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Having picked the bones of the monstrous The Barghest O' Whitby clean of its sumptuous doomed red meat, and having lost meself quite readily in Evinta's maligned, dark and ambient sprawl, my expectations for future material from the Bride were at a high unseen since the aftermath of the excellent behemoth that was A Line Of Deathless Kings. Releasing so many between-album projects could be a sign of confidence and fulfillment, or seem a tad desperate. These boys have never been interested in sales and media attention just for the sake of it, so I took it as a sign of good things to come, and refreshingly, I haven't been disappointed. With this record the Bride secure their spot among the (surprisingly) growing legions of oldies still going strong (the law of diminishing returns can fuck off, it seems).
A Map Of All Our Failures sounds like it has been worked on carefully and at length; I can imagine the bluff ol' Yorkshiremen behind it poring over its every note and lyric, possibly attempting to link it all together using an actual map, explaining why there be more monsters on this album than most. For once, a statement made by a member of a band actually describes it pretty well - either Glencross or Mackintosh, can't remember which, described it as "a controlled demolition of all your hopes". That sums it up nicely - one of the key appeals of this album is its patience. MDB has always moved a bit glacially and been a compositionally patient band, but the songs here are a little sparser where they need to be, so that when the demolition comes in - the miserably triumphant climaxes, the weightier riffs - it has more impact. The sound of the album also enhances the boner - where For Lies I Sire had a somewhat deadened, flat production that sapped any throb and thud from the guitars and drums, the band's stated intention to combine the rugged heat of The Barghest O' Whitby with a more "clean" sound "appropriate" for a full-length works very nicely.
Aided by the improved production, the drums sound a lot better, with some of the work in 'A Tapestry Scorned' particularly thumping. The violin also gets abused more aptly for this outing - For Lies I Sire was apparently written before the band was availed the services of a violinist, and it sort of showed in the instrument's relegation to odd little accents rather than the memorable punctuation familiar to the works of more than a decade ago. For this 'un the tone of the instrument is more jarring and its use more tasteful.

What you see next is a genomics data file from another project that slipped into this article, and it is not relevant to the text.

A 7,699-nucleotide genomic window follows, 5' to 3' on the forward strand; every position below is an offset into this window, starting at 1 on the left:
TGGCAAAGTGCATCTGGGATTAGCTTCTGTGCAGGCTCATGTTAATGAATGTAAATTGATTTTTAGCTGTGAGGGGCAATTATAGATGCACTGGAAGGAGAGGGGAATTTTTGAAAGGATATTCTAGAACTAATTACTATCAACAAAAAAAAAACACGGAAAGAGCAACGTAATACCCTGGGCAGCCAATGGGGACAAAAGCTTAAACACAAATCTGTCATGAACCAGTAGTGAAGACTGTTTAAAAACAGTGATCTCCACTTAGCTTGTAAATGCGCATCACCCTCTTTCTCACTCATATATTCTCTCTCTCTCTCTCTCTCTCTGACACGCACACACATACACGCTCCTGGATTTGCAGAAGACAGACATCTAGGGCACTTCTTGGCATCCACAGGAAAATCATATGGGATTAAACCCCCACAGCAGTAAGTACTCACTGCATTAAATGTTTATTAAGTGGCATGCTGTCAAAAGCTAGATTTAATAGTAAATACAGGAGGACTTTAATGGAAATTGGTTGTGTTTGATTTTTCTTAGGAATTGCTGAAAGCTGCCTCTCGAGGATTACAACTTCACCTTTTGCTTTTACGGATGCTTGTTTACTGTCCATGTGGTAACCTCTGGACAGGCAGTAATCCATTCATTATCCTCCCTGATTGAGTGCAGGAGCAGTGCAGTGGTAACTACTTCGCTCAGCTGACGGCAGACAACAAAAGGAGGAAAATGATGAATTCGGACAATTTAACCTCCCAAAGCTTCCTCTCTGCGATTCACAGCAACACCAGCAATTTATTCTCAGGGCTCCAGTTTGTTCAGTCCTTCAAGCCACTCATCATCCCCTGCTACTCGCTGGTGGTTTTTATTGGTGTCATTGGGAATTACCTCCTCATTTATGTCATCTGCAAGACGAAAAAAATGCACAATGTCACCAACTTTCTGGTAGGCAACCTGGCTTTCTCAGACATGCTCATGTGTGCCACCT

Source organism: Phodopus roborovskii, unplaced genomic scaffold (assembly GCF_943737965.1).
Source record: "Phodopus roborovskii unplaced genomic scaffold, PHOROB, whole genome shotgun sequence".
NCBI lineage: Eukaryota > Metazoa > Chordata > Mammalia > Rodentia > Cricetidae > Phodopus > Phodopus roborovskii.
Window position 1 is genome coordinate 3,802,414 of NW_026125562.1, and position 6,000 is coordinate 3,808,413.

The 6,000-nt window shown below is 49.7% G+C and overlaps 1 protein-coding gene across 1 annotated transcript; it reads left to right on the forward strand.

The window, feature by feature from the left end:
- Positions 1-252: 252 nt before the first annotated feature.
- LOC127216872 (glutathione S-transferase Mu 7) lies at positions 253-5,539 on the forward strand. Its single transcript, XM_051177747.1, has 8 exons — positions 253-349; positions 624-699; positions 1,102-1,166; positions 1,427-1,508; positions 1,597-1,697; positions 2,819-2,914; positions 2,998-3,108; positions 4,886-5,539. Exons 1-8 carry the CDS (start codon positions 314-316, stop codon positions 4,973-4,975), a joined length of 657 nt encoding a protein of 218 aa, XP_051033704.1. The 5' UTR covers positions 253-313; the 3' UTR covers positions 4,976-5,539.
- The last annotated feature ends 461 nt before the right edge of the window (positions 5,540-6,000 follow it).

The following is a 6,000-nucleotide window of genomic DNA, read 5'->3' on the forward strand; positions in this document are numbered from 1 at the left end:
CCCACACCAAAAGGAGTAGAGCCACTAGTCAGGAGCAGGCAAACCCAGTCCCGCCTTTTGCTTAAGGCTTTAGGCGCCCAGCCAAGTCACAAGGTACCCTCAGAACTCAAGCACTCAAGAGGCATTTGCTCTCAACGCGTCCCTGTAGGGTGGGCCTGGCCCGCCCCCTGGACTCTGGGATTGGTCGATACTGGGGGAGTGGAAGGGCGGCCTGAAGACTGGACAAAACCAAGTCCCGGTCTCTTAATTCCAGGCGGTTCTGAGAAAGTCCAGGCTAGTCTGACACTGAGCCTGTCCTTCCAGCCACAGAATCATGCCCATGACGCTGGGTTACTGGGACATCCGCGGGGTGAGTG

The record makes its mark most impressively where it shifts things up a bit, nailing some more varied compositions in the vein of what For Lies I Sire attempted to do. 'Kneel Till Doomsday' is, dare I say it, the perfect MDB song. Distraught and crawling riffs and clean vocals give over to an energetic harmonized pulse reminiscent of songs like 'She Is The Dark', before snarling into one of the grittiest blasting sections the band has yet been responsible for - almost bestial in its filth-tainted and blackened excess. An entire album of that squalling bile would garner as much attention in the extreme metal underground as Greg Mackintosh's groovy death metal project Vallenfyre. 'A Tapestry Scorned' is another highlight, matching Stainthorpe's grim lullabies with patented bleak guitar weeping, some grinding death metal riffage and a simple but chilling lyrical story. The keyboard organs are a particularly nice touch for the MDB devotee. The title song uses some clanging, desert rock/ doom style guitars to great effect, while 'Hail Odysseus' has a proud, marching riff structure with accompanying horns, beset and spiked with eerie roars and whispers of the mythical hero's name.
Stainthorpe, undoubtedly one of me favourite vocalists for his brooding Yorkshire intonation and still impeccable lyrics, manages to sound as tortured as ever, tapping both the noble expostulations of Evinta and the howling of The Barghest. The Dreadful Hours, The Light At The End Of The World and perhaps Like Gods Of The Sun remain his finest hours, but Map makes for a solid performance. From the almost choral wailing on 'Like A Perpetual Funeral' and at the beginning of 'The Poorest Waltz' to his still evil-sounding rasps, he sounds as if he is challenging himself and thoroughly enjoying what he's doing - at least, far more so than with For Lies I Sire or even the two 2011 releases. The gnarly wails to end 'Abandoned As Christ' are pretty nifty too - in fact it makes for an all-round excellent closer, terrific gurning guitars, a crowning performance from Stainthorpe, cracking.
A Map Of All Our Failures delivers, in parts, on levels the band hasn't crested since its inimitable century-turning duo The Light At The End Of The World and The Dreadful Hours. While it ain't as consistent as the aforementioned 2006 monster, it plumbs the band's catalogue for long draughts of dire inspiration and, more often than not, hits the ground running. Or whatever an album that generally moves at this pace would do in that situation. Stride, I reckon.